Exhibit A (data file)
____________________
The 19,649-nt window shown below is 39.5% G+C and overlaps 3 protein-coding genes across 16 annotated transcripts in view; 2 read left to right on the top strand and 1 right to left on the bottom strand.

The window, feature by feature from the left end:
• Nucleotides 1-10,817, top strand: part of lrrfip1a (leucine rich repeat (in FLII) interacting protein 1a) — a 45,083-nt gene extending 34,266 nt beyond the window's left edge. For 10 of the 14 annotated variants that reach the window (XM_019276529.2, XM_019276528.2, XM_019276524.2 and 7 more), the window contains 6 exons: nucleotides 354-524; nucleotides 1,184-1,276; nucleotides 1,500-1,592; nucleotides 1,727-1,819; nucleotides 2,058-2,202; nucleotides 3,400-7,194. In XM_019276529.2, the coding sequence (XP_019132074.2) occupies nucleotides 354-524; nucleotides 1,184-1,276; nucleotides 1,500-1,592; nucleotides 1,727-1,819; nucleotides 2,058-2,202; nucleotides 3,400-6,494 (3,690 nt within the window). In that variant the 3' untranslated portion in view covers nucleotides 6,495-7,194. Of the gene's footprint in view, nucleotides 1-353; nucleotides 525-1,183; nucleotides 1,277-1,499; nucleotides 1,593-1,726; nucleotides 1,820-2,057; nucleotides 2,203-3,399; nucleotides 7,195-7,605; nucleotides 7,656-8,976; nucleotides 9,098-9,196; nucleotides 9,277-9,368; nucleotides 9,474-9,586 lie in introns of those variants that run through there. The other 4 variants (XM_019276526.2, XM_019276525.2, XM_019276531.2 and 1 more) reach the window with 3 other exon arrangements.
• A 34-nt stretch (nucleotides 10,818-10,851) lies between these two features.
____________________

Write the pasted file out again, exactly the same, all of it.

The 19,649-nt window shown below is 39.5% G+C and overlaps 3 protein-coding genes across 16 annotated transcripts in view; 2 read left to right on the top strand and 1 right to left on the bottom strand.

The window, feature by feature from the left end:
• Nucleotides 1-10,817, top strand: part of lrrfip1a (leucine rich repeat (in FLII) interacting protein 1a) — a 45,083-nt gene extending 34,266 nt beyond the window's left edge. For 10 of the 14 annotated variants that reach the window (XM_019276529.2, XM_019276528.2, XM_019276524.2 and 7 more), the window contains 6 exons: nucleotides 354-524; nucleotides 1,184-1,276; nucleotides 1,500-1,592; nucleotides 1,727-1,819; nucleotides 2,058-2,202; nucleotides 3,400-7,194. In XM_019276529.2, the coding sequence (XP_019132074.2) occupies nucleotides 354-524; nucleotides 1,184-1,276; nucleotides 1,500-1,592; nucleotides 1,727-1,819; nucleotides 2,058-2,202; nucleotides 3,400-6,494 (3,690 nt within the window). In that variant the 3' untranslated portion in view covers nucleotides 6,495-7,194. Of the gene's footprint in view, nucleotides 1-353; nucleotides 525-1,183; nucleotides 1,277-1,499; nucleotides 1,593-1,726; nucleotides 1,820-2,057; nucleotides 2,203-3,399; nucleotides 7,195-7,605; nucleotides 7,656-8,976; nucleotides 9,098-9,196; nucleotides 9,277-9,368; nucleotides 9,474-9,586 lie in introns of those variants that run through there. The other 4 variants (XM_019276526.2, XM_019276525.2, XM_019276531.2 and 1 more) reach the window with 3 other exon arrangements.
• A 34-nt stretch (nucleotides 10,818-10,851) lies between these two features.